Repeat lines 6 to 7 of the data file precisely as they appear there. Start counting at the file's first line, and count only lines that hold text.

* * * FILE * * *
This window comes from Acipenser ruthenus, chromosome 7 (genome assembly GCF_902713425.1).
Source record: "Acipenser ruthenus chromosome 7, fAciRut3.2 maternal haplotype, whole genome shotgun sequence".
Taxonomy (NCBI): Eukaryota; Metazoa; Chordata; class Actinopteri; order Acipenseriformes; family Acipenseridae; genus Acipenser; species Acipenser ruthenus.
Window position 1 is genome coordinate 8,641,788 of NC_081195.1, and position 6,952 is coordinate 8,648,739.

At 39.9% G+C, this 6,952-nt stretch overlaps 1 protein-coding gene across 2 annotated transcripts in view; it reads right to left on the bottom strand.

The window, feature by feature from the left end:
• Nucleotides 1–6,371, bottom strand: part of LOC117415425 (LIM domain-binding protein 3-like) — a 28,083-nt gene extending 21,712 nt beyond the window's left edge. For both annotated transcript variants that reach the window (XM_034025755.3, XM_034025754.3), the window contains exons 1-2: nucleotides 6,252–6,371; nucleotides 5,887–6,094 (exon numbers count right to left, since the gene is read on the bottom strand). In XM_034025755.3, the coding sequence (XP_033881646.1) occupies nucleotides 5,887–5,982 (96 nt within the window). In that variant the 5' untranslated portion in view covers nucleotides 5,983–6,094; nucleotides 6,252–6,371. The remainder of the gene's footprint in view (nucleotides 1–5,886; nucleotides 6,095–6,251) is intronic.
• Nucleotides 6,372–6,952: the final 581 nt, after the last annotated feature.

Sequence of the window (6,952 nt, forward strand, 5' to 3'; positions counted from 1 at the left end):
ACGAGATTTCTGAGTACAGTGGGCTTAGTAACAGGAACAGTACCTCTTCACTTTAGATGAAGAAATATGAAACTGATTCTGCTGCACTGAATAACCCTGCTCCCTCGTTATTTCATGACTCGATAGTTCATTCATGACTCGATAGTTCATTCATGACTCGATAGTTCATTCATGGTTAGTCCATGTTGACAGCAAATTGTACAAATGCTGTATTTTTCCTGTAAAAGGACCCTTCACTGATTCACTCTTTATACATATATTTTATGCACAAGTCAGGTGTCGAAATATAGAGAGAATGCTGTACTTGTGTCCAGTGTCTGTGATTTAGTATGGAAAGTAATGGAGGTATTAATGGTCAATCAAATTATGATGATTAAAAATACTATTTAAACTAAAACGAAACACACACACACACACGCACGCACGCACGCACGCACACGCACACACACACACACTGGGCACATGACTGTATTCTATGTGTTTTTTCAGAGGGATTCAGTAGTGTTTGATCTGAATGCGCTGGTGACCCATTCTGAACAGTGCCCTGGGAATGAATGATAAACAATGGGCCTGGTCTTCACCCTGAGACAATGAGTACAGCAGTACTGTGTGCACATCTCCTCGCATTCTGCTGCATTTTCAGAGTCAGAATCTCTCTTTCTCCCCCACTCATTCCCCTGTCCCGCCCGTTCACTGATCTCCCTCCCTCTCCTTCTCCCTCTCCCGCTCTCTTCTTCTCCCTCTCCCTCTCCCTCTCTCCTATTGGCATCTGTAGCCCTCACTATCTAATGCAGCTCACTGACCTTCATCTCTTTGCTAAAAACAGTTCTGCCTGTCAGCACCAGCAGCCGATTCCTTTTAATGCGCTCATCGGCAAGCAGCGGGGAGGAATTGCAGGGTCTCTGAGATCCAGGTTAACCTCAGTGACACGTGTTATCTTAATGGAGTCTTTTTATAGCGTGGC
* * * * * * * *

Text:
The window, feature by feature from the left end:
• Nucleotides 1–6,371, bottom strand: part of LOC117415425 (LIM domain-binding protein 3-like) — a 28,083-nt gene extending 21,712 nt beyond the window's left edge. For both annotated transcript variants that reach the window (XM_034025755.3, XM_034025754.3), the window contains exons 1-2: nucleotides 6,252–6,371; nucleotides 5,887–6,094 (exon numbers count right to left, since the gene is read on the bottom strand). In XM_034025755.3, the coding sequence (XP_033881646.1) occupies nucleotides 5,887–5,982 (96 nt within the window). In that variant the 5' untranslated portion in view covers nucleotides 5,983–6,094; nucleotides 6,252–6,371. The remainder of the gene's footprint in view (nucleotides 1–5,886; nucleotides 6,095–6,251) is intronic.